For example, you know that user experience is a priority for your new website. Yes, you can make some common-sense changes, take the advice of experts, even look at competitors, but until your site visitors interact with the website, all you’re doing is assuming. Assume, and you get the kind of design-disasters you see every day, like:

  • Scissors that come in packets you can’t open… without scissors.
  • Vending machines that drop fizzy cans of soda from a height.
  • Overly-complicated interfaces on microwaves, printers, remote controls and so on.

The list is endless. Have somebody to convince? Here are some comparisons:

Waterfall website design vs growth-driven design website design

Is GDD for you?

Yes. Time to celebrate, we’ll grab the bubbles.

GDD is an approach that works for everyone, from small businesses to large e-commerce sites. In fact, you’re probably doing a bit of it already by reacting to problems with fixes and changing small elements based on feedback. GDD just takes it several steps further.

You only need two things. One, the ability to access and make changes to your site. Two, some sort of research and reporting function.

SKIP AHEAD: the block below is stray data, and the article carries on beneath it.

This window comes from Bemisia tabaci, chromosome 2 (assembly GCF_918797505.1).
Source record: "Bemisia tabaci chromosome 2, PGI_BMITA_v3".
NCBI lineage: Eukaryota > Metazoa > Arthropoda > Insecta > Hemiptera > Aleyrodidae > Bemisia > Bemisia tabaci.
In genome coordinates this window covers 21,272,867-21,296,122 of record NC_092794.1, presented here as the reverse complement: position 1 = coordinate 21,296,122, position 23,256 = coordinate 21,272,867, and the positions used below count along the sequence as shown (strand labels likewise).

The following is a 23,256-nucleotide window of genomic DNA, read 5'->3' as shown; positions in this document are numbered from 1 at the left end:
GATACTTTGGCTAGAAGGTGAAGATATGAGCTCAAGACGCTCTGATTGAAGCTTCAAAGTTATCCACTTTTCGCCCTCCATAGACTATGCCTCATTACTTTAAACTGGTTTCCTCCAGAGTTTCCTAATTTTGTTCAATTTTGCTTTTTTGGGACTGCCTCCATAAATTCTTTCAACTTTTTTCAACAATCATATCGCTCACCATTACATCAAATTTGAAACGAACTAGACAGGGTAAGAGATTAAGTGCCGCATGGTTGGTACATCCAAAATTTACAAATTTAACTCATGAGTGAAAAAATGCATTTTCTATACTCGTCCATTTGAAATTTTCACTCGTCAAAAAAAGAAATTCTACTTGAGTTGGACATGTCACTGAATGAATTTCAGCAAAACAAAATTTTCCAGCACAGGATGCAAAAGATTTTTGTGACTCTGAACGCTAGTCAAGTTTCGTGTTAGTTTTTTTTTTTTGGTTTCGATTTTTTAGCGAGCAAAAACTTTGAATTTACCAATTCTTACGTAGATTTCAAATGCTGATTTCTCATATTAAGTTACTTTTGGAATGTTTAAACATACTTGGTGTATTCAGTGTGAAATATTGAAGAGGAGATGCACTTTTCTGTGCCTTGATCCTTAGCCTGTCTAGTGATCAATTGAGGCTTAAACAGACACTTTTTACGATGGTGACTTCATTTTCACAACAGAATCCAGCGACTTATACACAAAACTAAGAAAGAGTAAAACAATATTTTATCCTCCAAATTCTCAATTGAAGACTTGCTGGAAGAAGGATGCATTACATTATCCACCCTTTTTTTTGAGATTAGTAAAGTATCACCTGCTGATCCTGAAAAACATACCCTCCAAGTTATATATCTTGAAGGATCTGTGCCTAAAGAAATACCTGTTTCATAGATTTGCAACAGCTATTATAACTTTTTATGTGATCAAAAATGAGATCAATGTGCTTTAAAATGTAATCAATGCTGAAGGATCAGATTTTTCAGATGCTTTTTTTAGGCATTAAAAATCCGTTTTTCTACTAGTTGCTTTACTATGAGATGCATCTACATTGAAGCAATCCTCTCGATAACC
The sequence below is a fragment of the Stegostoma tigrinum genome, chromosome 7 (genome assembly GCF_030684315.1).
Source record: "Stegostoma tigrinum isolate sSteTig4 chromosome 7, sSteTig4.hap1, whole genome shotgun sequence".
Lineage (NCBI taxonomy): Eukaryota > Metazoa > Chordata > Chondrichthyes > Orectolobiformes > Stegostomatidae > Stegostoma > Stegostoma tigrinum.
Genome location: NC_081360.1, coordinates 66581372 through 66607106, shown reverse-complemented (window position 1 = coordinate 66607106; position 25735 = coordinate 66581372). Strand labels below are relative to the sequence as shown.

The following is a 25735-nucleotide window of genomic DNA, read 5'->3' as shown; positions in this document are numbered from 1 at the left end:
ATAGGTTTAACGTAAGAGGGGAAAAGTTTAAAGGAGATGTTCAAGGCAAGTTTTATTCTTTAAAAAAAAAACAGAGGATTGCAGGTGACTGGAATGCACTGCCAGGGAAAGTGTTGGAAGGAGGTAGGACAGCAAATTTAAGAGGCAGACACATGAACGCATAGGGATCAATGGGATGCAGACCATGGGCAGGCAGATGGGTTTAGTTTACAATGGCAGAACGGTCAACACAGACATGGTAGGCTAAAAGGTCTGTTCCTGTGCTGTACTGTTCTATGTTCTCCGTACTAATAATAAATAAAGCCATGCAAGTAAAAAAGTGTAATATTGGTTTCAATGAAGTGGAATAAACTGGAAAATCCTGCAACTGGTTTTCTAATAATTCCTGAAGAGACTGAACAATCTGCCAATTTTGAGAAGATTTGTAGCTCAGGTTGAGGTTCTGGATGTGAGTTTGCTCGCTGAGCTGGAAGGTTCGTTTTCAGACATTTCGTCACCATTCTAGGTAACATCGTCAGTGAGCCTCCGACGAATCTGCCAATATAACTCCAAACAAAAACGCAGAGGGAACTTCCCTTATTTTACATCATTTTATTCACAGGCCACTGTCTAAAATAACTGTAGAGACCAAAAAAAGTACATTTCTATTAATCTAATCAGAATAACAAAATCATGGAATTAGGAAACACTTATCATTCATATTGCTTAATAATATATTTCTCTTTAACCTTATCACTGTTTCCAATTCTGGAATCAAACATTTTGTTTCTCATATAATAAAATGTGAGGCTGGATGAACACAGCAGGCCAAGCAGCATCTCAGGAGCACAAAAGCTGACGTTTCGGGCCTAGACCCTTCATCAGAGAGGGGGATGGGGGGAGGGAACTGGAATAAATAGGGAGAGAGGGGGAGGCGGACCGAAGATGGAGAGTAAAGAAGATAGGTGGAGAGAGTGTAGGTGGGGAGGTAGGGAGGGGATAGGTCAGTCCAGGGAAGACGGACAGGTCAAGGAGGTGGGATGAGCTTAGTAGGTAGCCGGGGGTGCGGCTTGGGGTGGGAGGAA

Ideally, you would want the capacity to do quantitative (behavioural data), qualitative (‘why’, so user-reporting through surveys, for example) and observational research (like heatmaps). You achieve this by using the in-built features of your hosting service, Google Analytics, or sites like Lucky Orange.

From there, it’s all about picking the best approach to suit your needs:

  1. You need a brand-new site with unique functionality. Your website is showing its age, it’s cluttered and built on wobbly foundations. You want to make something from scratch, but you don’t want it to take forever. Careful here, this approach can take a little longer and slip into the old ‘waterfall’ ways, so make sure to spend that extra bit of time at the planning stage and keep your priorities focused. The rest can come later.